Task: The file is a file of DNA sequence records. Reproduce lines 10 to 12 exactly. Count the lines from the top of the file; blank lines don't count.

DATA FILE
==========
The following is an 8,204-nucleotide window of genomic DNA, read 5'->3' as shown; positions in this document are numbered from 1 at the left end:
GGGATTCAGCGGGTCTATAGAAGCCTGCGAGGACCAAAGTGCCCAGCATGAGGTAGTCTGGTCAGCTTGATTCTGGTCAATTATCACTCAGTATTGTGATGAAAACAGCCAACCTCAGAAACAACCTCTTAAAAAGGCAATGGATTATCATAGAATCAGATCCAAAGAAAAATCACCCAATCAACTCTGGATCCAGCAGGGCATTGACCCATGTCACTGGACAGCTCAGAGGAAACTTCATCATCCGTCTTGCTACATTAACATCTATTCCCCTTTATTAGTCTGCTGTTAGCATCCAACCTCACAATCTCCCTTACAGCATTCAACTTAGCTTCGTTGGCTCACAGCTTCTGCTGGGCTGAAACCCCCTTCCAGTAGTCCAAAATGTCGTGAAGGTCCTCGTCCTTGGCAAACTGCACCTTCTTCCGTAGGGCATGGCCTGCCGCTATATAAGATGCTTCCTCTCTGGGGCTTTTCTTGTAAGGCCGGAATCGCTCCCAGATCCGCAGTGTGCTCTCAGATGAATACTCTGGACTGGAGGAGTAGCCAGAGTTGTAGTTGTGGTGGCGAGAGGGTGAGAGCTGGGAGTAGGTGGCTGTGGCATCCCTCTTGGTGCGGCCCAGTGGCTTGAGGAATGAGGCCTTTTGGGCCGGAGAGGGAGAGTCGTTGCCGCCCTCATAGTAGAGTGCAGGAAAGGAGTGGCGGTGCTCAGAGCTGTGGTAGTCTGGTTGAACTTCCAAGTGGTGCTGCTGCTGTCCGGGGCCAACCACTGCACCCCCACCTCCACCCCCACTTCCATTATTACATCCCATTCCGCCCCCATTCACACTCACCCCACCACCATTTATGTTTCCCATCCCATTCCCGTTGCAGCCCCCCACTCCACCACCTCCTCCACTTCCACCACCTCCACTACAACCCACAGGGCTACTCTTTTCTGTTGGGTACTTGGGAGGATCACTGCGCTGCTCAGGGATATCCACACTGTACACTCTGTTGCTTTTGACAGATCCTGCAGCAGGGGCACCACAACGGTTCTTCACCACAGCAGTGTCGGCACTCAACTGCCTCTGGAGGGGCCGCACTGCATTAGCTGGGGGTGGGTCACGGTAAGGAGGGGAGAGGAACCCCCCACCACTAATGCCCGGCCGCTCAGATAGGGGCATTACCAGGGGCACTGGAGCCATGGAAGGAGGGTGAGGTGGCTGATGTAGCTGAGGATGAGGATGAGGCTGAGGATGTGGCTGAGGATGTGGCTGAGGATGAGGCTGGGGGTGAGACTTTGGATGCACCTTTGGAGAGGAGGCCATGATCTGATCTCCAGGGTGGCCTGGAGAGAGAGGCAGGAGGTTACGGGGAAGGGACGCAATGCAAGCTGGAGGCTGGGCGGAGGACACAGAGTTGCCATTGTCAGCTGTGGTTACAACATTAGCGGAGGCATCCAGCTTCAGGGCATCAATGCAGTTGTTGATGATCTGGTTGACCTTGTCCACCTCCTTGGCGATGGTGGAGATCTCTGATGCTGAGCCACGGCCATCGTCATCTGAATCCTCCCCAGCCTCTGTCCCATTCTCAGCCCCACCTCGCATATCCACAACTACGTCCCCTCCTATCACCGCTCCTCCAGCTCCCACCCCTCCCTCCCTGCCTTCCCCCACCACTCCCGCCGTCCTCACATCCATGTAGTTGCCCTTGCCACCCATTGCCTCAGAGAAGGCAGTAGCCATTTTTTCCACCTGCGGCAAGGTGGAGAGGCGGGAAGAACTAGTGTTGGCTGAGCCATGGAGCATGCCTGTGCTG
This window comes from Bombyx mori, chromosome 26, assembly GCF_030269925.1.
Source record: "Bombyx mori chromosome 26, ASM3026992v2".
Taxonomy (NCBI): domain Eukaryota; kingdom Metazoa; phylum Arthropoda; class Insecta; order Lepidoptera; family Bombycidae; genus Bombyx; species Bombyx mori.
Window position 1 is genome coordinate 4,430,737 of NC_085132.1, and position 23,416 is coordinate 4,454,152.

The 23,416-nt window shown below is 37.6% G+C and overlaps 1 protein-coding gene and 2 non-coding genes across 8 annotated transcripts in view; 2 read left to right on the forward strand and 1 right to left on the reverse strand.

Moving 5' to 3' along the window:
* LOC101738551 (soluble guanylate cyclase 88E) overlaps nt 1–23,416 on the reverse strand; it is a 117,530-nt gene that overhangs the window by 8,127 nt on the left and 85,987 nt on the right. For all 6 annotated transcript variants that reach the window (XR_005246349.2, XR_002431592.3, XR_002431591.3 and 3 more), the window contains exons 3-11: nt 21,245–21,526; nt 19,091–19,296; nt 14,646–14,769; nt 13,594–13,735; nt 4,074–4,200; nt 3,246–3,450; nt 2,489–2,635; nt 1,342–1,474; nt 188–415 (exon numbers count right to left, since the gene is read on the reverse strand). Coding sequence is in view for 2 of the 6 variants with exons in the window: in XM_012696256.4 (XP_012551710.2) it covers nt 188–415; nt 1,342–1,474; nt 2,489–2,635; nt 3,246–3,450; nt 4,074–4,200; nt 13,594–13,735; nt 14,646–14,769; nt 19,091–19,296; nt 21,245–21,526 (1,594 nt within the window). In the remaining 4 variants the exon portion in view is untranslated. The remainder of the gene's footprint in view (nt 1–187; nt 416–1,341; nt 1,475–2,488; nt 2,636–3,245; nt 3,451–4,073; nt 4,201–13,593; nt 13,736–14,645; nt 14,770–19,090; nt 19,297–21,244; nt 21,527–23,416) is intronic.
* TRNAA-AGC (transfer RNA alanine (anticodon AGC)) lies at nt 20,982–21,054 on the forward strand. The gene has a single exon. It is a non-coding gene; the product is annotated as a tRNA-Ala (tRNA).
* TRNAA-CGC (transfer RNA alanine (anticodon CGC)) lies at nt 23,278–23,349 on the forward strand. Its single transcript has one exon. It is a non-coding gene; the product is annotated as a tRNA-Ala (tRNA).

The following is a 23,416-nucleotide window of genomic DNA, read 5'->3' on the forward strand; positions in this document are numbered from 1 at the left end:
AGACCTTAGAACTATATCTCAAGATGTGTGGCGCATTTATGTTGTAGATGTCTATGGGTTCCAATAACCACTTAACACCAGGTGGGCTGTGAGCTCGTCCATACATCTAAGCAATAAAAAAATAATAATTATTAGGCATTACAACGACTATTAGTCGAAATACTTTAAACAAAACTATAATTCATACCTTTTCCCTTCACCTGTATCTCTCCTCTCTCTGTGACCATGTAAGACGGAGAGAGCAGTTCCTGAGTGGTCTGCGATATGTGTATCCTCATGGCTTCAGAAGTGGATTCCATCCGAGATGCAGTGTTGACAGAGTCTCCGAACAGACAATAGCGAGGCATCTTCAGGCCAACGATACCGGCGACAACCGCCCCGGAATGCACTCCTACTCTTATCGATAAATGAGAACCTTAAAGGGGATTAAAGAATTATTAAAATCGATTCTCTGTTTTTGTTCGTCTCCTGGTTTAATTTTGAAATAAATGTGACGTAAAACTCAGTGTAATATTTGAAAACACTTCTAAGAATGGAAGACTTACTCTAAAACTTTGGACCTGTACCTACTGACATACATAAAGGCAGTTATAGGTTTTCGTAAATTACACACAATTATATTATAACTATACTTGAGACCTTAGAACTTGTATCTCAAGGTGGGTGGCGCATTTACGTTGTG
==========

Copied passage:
* TRNAA-AGC (transfer RNA alanine (anticodon AGC)) lies at nt 20,982–21,054 on the forward strand. The gene has a single exon. It is a non-coding gene; the product is annotated as a tRNA-Ala (tRNA).
* TRNAA-CGC (transfer RNA alanine (anticodon CGC)) lies at nt 23,278–23,349 on the forward strand. Its single transcript has one exon. It is a non-coding gene; the product is annotated as a tRNA-Ala (tRNA).

The following is a 23,416-nucleotide window of genomic DNA, read 5'->3' on the forward strand; positions in this document are numbered from 1 at the left end: